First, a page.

Too many things to mention! I’ve been sitting on a bunch of deal announcements for various reasons (did you know some publishers won’t let a deal be announced until the contract is signed? And I’ve sold a few on proposal that I’ll announce when we have full drafts to share with foreign publishers). I sold one at auction to an editor who described it as ‘the meta-YA project of my dreams’; another is from one of my clients who already has a wide audience for their YA fantasy. My client Bonnie-Sue Hitchcock is shortlisted for the Carnegie Medal in the UK and the Deutscher Jugendliteraturpreis (I’ve been practicing pronouncing that) in Germany, which is hugely exciting. Kendra Fortmeyer’s debut HOLE IN THE MIDDLE comes out in the UK this summer, and I think it will establish her as a really powerful new voice in YA. And much more. I could kvell all day about my clients!

9. What’s your favorite/least favorite part of being an agent?

The day I forced myself to admit that I will never, ever catch up on my reading was a tough one. There will always be more submissions to read. For someone like me, who basically gets high on completing tasks, this is a grim fact.

On the other hand, there’s nothing like the thrill of finding gold in my submissions. I remember reading an incredible manuscript on a flight from London to New York once — with no wifi on the flight, and none of those seat-back phones you used to find on airplanes — and asking the stranger sitting next to me to read a page of it, because I had to share my excitement with someone. I wish I’d got her address so I can send her an ARC when it comes in.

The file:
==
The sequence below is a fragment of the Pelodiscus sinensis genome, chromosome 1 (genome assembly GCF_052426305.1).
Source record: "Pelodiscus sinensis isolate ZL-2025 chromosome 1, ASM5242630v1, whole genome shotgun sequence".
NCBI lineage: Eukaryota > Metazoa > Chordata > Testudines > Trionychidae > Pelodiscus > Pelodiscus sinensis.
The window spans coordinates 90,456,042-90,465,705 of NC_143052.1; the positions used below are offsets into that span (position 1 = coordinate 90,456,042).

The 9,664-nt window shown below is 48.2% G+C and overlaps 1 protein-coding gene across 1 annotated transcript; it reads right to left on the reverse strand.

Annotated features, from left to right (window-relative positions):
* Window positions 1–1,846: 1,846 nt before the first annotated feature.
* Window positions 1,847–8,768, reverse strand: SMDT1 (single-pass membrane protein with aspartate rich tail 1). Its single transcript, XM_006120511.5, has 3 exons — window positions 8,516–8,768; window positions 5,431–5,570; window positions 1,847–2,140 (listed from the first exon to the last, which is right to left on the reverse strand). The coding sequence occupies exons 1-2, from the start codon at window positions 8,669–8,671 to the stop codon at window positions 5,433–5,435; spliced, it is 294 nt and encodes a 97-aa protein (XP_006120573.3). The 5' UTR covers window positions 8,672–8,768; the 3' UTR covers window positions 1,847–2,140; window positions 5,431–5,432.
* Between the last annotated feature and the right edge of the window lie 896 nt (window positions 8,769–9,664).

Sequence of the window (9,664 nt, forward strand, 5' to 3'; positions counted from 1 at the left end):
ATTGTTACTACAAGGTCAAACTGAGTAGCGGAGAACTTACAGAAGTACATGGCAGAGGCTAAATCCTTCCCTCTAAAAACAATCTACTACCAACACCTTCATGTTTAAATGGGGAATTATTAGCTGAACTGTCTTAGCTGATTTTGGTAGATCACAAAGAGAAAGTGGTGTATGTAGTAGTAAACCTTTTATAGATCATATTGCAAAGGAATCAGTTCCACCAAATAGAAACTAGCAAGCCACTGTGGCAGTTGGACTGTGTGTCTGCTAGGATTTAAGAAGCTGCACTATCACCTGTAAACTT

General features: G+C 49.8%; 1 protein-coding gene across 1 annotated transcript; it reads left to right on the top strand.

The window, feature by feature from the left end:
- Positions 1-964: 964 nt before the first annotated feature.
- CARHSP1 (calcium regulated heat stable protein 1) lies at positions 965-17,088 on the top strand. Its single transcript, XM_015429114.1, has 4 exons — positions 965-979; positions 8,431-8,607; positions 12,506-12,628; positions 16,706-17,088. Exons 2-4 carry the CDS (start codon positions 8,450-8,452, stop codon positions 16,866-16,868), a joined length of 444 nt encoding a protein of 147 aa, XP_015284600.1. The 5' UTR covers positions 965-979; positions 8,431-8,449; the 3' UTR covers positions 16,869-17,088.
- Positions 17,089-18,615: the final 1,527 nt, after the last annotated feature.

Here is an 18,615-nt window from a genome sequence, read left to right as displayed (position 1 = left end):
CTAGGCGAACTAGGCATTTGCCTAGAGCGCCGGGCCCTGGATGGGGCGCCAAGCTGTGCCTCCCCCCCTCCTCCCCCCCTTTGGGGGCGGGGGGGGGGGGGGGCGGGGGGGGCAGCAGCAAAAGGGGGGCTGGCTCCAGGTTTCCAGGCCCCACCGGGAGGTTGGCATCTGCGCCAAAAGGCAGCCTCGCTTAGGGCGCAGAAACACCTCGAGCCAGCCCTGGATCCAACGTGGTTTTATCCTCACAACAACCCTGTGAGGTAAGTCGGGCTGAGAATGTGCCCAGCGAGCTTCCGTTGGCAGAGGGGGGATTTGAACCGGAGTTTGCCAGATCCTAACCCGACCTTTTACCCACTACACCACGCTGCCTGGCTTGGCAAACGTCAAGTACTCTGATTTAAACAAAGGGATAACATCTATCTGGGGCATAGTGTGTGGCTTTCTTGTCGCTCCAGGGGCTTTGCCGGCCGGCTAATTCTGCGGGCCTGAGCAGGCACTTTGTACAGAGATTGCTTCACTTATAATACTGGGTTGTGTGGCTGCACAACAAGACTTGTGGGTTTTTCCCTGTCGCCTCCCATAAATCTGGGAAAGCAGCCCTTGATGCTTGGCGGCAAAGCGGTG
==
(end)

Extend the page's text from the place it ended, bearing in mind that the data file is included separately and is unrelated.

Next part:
10.   Describe being an agent in three GIFS.

3o6ZtnOiwcbJqSwdNe

colbert-calculator

giphy

 


molly_ker_hawn

To query Molly, please review The Bent Agency’s submissions guidelines
Then email hawnqueries@thebentagency.com

Molly Ker Hawn represents authors who write for the young adult and middle grade market.

Posted in AmQuerying Series, interview, writing

#AmQuerying: With Brooks Benjamin

Benjamin-My Seventh-Grade Life in TightsHi guys! Today is the start of a brand new series on Rad/Dom – the #Amquerying series! For those of you who don’t know, querying is the process of procuring a literary agent and it can be equal parts soul crushing and fantastic. I am smack in the middle of my querying journey and thought it would be great to share stories from already agent-ed authors with you all. My first guest is the very awesome, funny and talented Brooks Benjamin whose new book MY SEVENTH-GRADE LIFE IN TIGHTS, comes out April 12th! You can pre-order his book here and read below to find out how he got his agent, how he dealt with querying and more!


RAD/DOM:  How did you prepare for querying? Did you use query tracker or any similar tools?

Brooks Benjamin: I was a complete noob when it came to querying. I actually had to Google what a query letter was and was already typing up some to print out when I found a few other writers on Twitter who pointed me toward Query Tracker. I used it a little, but more than anything I just searched agents’ websites and tried to find some that seemed like a good fit. Plus that gave me a way to personalize the query letter a bit more.

RAD/DOM: Was the book you got your agent for the first book you wrote/queried?

Brooks Benjamin:  It was the second, actually. My first book is a MG fantasy that I’m still very excited to get in front of some editors soon!

RAD/DOM: What was the process like for you? Can you share stats? If not, can you tell us a timeline of how long it took for you to get your agent?